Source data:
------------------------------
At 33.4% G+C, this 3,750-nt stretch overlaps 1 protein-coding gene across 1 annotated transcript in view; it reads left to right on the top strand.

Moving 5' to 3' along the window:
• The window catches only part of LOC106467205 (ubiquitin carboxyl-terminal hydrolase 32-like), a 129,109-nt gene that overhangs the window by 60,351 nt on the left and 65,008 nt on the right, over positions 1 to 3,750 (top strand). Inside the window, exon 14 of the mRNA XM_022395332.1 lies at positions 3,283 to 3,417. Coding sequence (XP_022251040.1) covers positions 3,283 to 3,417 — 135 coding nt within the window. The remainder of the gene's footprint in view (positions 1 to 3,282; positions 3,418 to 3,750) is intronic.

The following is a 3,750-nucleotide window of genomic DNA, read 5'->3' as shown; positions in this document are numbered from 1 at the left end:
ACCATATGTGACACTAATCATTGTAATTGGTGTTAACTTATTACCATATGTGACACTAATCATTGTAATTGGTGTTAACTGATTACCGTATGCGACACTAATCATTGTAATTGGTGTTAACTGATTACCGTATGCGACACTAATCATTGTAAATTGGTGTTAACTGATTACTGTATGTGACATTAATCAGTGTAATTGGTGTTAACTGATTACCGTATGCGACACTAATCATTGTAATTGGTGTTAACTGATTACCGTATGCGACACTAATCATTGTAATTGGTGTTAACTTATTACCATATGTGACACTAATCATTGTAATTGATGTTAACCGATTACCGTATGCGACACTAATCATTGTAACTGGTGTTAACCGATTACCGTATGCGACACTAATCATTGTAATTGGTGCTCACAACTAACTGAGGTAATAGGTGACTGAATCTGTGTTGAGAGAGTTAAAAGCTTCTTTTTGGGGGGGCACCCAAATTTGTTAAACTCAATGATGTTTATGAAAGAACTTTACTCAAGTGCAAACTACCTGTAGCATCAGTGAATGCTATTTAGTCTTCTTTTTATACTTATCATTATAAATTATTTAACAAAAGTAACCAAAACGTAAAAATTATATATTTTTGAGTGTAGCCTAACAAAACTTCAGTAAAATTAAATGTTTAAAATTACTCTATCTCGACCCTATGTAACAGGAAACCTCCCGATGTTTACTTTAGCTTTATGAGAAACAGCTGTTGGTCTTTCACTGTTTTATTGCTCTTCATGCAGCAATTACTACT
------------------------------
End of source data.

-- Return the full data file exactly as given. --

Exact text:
At 33.4% G+C, this 3,750-nt stretch overlaps 1 protein-coding gene across 1 annotated transcript in view; it reads left to right on the top strand.

Moving 5' to 3' along the window:
• The window catches only part of LOC106467205 (ubiquitin carboxyl-terminal hydrolase 32-like), a 129,109-nt gene that overhangs the window by 60,351 nt on the left and 65,008 nt on the right, over positions 1 to 3,750 (top strand). Inside the window, exon 14 of the mRNA XM_022395332.1 lies at positions 3,283 to 3,417. Coding sequence (XP_022251040.1) covers positions 3,283 to 3,417 — 135 coding nt within the window. The remainder of the gene's footprint in view (positions 1 to 3,282; positions 3,418 to 3,750) is intronic.

The following is a 3,750-nucleotide window of genomic DNA, read 5'->3' as shown; positions in this document are numbered from 1 at the left end:
ACCATATGTGACACTAATCATTGTAATTGGTGTTAACTTATTACCATATGTGACACTAATCATTGTAATTGGTGTTAACTGATTACCGTATGCGACACTAATCATTGTAATTGGTGTTAACTGATTACCGTATGCGACACTAATCATTGTAAATTGGTGTTAACTGATTACTGTATGTGACATTAATCAGTGTAATTGGTGTTAACTGATTACCGTATGCGACACTAATCATTGTAATTGGTGTTAACTGATTACCGTATGCGACACTAATCATTGTAATTGGTGTTAACTTATTACCATATGTGACACTAATCATTGTAATTGATGTTAACCGATTACCGTATGCGACACTAATCATTGTAACTGGTGTTAACCGATTACCGTATGCGACACTAATCATTGTAATTGGTGCTCACAACTAACTGAGGTAATAGGTGACTGAATCTGTGTTGAGAGAGTTAAAAGCTTCTTTTTGGGGGGGCACCCAAATTTGTTAAACTCAATGATGTTTATGAAAGAACTTTACTCAAGTGCAAACTACCTGTAGCATCAGTGAATGCTATTTAGTCTTCTTTTTATACTTATCATTATAAATTATTTAACAAAAGTAACCAAAACGTAAAAATTATATATTTTTGAGTGTAGCCTAACAAAACTTCAGTAAAATTAAATGTTTAAAATTACTCTATCTCGACCCTATGTAACAGGAAACCTCCCGATGTTTACTTTAGCTTTATGAGAAACAGCTGTTGGTCTTTCACTGTTTTATTGCTCTTCATGCAGCAATTACTACT